The area around the takedown pin is a stress point, and is where Haveblue's lower delaminated, and where the guy who carved a lower out of wood's split. A practical version of a printed lower receiver needs a metal tube there to take load. (There are commercial injection molded plastic AR-15 lowers, they're quite cheap and work well)

Also note: the lower is the regulated part for the AR-15, but this isn't true for many other weapons. (For civilian AK-pattern rifles and FN FALs, the upper receiver is the regulated part-- a much more complicated assembly that bears full recoil forces, and can't be made out of conventional thermoplastics.) The most likely fallout from this 3d printing thing is probably just an ATF ruling that makes the upper receiver the regulated part.

jbayless said...

A 3D printer isn't the first ever tool that can produce weapons at home, although it might take less skill than most others. But I'm not sure that I'm any more comfortable with skilled machinists building weapons at home than I am with people of other professions doing it.

Maybe bullet control is the way to go?

But the fact of the matter is that regulating anything that people can make themselves is hard to do (example: household grow ops), and most things that can be manufactured economically in a factory can be manufactured labour-intensively at home.

Orihara said...

It is inaccurate to call an AR-15 an assault rifle. That is a term of art, specifically refering to a rifle that is capable of select-fire (which is to say, pull trigger once, and have more than one cartridge be fired), amongst other things. The AR part of the name comes from the original manufacturer, Armalite, indicating it's Armalite Rifle model 15.

It's interesting to note that nearly every rifle commonly commercially available resembles a military firearm. The biggest exception I can think of is specialized target shooting rifles, as used in the competition whose symbol is made of multiple interlocking rings.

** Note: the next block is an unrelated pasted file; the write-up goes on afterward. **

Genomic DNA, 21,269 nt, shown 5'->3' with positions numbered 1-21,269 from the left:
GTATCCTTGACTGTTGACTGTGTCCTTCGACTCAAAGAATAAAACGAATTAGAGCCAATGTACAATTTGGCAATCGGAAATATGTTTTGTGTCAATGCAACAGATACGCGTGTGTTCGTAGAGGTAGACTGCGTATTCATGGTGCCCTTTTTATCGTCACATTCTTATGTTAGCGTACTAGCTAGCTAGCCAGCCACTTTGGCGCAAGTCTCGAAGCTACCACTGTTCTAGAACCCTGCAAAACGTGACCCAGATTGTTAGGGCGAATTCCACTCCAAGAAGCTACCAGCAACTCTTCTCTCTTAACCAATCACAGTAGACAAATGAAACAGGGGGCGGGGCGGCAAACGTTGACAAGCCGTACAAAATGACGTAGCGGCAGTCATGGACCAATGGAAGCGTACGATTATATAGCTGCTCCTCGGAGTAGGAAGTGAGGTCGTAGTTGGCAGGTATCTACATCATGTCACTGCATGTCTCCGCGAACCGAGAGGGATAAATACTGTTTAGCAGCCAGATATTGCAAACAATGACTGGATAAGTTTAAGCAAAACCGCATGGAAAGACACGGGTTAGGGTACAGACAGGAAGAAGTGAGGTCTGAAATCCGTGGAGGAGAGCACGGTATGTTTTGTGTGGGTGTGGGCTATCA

There is no US federal requirement for registration of long arms, with the exception of NFA items. Some localities require registration of certain long arms, based on the fact that they have a certain number of features that the drafters of the local laws found scary (such as grenade launcher and bayonet lugs). Serial numbers are required to be placed on firearms by FFL manufacturers, but no such requirement exists on private manufacturers for personal use. It's still a good idea to put one on, and I could see embedding it into the STL file you use such that it's done as part of the printing.

The regulated serialized part is generally the reciever, or some portion of the reciever. It has to be consistant between different manufacturers of the same type of firearm (so you couldn't decide that the upper of your AR-15 compatible firearm was the serialized bit). Some other firearms use the upper, others still use the right side plate of the receiver.

Bullet control is a fairly asinine idea, and is arguably unconstitutional (no one's yet been stupid enough to try and pass such a stupid law). I know that when I'm practicing, I can easily blow through over 500 rds in a single range session. This probably also says something about news reportings crowing about finding x thousand rounds in someone's house.

Vermine said...

It will empower people. And with more power comes more responsability. It will force them to think for themselves instead of obeying to a law. This is good. It won't come without broken eggs but nothing is free.

twistedsymphony said...

I've heard the argument about being able to "print guns" and other illegal items. (usually within the context of printing a gun within a country where guns are illegal, such as many of the European countries).

Honestly though this isn't really new. most CNC machines are fully capable of milling real metal gun parts, and they don't require any more expertise as a 3D printer. The instructions for machining the "illegal parts" are and have been availble online for quite some time now.

granted CNC machines are more expensive than a 3D printer, but you can buy or build a CNC capable of this for only about 2-3 times the cost of a plastics printer.

At the end of the day if someone really wants to do something, there is ultimately very little you can do to stop them.